National Edition

The health effects of bullying

Published: Friday, May 16 2014 4:10 a.m. MDT

Austin Stearns a seventh-grader at Robert Stuart Middle School in Twin Falls, Idaho, holds the "Bully Bucket" at the school on Friday May 17, 2013. When a student at the school is bullied, he or she can fill out a form and drop it in. Studies found bullies may have better long-term health, but aggressive children still suffer in other ways.

Ashley Smith, Associated Press

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New research shows bullying can cause negative health effects for victims, while some perpetrators experience some biological benefits.

But experts note those benefits can also be achieved through activities that aren't as harmful to others.

A study from Duke University looked into the biological results of bullying scenarios, since not much work had been done on the long-term physical effects. Researchers found that children who were bullied suffered from higher levels of low-grade inflammation, while those who were bullies showed lower levels of inflammation than those who had never been part of a bullying scenario.

The research team, led by William Copeland, began the study with 1,420 children. The team interviewed the children about their bullying habits, then analyzed the health of the children over the course of their childhood, ages 9-16, and into adulthood, ages 19-21.

The researchers focused on measuring the amount of C-reactive protein in the children's blood streams. The presence of CRP indicates that the individual has inflammation in the body. The inflammation is usually caused by cardiovascular disease, infection or cancer, according to the Medline Plus Medical Encyclopedia.

The results of the study showed a strong correlation between bullying scenarios and CRP levels.

"Although CRP levels rose for all participants across this period, being bullied predicted greater increases in CRP levels, whereas bullying others predicted lower increases in CRP compared with those uninvolved in bullying," Dr. Copeland said in the study.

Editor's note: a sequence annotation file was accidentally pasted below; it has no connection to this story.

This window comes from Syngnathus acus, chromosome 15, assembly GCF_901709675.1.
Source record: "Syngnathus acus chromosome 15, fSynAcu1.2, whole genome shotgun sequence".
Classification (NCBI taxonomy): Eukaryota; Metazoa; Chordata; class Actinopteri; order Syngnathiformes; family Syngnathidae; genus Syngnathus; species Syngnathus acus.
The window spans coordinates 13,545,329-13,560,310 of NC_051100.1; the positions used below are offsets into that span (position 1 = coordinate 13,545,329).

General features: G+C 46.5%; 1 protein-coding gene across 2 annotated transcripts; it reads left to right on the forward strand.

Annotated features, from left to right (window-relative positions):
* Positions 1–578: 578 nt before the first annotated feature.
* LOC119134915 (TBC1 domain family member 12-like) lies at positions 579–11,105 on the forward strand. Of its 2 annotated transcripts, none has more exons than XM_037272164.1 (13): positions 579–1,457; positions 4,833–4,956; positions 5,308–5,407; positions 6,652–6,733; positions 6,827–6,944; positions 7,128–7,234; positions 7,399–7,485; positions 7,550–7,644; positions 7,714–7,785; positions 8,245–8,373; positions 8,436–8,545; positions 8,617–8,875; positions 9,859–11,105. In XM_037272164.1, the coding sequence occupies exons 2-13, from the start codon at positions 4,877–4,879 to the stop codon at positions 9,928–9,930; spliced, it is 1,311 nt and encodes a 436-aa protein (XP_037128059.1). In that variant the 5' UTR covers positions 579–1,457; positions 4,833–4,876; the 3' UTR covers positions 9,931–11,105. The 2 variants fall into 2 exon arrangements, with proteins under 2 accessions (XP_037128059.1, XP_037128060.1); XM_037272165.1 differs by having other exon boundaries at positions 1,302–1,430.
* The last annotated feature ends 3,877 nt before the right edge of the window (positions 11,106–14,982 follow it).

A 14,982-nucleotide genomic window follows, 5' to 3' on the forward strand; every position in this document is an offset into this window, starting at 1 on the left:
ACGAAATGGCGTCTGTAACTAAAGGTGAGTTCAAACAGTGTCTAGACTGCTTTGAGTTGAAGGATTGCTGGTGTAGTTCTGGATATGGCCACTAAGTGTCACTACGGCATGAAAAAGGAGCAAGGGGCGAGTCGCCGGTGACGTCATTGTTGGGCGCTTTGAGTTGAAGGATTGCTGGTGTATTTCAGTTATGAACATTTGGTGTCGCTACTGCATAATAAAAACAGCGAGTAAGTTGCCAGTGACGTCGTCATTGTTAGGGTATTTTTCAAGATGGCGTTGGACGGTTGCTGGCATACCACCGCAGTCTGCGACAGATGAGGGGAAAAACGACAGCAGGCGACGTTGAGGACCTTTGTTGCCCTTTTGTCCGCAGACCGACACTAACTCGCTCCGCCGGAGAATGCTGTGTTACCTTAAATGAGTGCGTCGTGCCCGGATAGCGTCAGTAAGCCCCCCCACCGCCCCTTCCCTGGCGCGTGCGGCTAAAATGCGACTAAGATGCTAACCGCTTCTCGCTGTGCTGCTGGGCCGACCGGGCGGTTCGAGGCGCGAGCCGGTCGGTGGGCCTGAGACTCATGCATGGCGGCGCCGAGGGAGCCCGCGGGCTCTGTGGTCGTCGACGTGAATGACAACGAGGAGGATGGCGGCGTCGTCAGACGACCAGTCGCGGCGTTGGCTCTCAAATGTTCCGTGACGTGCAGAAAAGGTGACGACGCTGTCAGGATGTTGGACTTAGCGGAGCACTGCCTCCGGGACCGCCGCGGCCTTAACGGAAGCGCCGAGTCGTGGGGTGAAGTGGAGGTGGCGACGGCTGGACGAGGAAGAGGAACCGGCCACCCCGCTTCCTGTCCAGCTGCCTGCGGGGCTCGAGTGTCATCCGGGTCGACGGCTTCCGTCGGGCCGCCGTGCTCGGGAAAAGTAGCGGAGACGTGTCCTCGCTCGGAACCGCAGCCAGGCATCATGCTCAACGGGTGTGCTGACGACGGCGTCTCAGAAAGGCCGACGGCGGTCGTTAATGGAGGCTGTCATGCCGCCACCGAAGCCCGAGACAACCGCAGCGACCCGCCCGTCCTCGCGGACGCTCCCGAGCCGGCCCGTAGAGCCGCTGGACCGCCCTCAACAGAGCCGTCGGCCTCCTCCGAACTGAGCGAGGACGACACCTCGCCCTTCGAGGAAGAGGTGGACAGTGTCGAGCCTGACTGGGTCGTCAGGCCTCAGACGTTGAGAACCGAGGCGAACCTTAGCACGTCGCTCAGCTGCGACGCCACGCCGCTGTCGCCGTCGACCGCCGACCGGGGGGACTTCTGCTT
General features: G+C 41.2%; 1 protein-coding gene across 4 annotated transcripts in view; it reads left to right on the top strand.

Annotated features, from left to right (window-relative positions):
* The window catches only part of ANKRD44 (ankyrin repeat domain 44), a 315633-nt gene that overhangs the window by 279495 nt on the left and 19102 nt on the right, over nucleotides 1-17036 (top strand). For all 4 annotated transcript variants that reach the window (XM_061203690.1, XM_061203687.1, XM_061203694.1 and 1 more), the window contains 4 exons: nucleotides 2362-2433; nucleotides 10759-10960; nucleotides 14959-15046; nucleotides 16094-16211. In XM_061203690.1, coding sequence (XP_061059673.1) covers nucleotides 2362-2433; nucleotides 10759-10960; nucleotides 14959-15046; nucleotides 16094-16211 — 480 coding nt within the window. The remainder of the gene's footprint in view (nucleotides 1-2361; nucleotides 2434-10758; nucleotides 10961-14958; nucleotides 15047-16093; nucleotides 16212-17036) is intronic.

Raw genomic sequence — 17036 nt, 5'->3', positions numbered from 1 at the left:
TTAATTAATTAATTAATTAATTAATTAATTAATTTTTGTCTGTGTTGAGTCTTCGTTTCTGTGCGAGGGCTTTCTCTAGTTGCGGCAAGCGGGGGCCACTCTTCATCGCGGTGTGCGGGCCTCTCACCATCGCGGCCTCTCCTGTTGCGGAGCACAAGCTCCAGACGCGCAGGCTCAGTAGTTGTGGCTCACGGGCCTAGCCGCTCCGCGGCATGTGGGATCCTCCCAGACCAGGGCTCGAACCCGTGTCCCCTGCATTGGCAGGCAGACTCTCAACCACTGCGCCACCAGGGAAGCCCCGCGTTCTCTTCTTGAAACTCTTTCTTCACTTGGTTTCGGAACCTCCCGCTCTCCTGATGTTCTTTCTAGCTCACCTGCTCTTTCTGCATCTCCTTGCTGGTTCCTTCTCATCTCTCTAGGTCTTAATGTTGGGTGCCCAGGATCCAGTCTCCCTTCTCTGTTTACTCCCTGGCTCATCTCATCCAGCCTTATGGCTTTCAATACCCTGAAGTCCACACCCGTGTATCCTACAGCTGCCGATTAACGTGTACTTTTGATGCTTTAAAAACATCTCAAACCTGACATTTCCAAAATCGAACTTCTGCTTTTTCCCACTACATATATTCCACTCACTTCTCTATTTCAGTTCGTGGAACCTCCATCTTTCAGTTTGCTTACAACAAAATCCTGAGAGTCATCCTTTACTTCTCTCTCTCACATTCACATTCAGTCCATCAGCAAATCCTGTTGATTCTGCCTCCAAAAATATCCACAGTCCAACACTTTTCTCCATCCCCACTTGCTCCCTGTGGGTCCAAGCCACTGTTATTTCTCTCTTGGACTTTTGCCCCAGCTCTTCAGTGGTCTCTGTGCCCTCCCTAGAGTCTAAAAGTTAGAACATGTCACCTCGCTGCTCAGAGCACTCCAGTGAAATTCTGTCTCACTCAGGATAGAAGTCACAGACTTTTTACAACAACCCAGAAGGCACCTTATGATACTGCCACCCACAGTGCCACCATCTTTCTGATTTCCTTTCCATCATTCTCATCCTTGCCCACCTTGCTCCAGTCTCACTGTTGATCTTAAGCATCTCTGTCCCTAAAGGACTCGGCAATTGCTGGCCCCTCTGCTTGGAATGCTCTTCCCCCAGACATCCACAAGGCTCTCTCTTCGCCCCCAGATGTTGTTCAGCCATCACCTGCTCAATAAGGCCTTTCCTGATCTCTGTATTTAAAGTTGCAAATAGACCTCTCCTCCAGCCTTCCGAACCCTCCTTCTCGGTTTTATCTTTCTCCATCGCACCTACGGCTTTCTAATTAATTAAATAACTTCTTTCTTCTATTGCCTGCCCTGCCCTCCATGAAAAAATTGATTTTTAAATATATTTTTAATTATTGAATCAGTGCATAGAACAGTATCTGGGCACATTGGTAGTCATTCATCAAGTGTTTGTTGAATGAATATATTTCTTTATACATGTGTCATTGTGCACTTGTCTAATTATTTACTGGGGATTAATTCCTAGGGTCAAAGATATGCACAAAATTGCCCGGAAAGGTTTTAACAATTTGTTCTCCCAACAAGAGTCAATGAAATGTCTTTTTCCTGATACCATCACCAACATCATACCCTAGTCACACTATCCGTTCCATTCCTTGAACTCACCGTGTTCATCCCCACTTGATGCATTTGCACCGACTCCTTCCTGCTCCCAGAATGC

The study found three types of individuals in a bully situation: pure bullies, victims and bully-victims. Pure bullies, those who only bullied others, had the best overall health as they progressed into adulthood; bully-victims, those who responded to their own bullying by bullying others, had the highest levels of CRP.

In contrast to victims of bullying, who experience negative social, psychological and physical effects, "bullies experience few downsides and reap biological advantages of increased social status. Social status and disruptions to one’s status may play a central role in physical health functioning through effects on chronic low-grade inflammation, and these effects may persist for decades," according to the study.

However, bullying others can create other health risk factors.

A study by the Journal of Adolescence reported that "perpetrators of peer aggression were found to be at increased risk of depression and harmful alcohol use." Bullies are also more likely to exhibit criminalistic and violent behavior that can lead to destroyed relationships and jail time.

Bullying is a no-win scenario for the victims and the perpetrators. Other ways to maintain a high social status, and thus low inflammation levels, include athletic activity and academic or professional success.

“Bullying is a way of enhancing social status and achieving success,” Copeland told Reuters. “There are other ways people can enhance social status or success without wreaking havoc on others.”

Emily Hales is an intern on the national team, covering issues facing families in the United States. She is a communications major at Brigham Young University.

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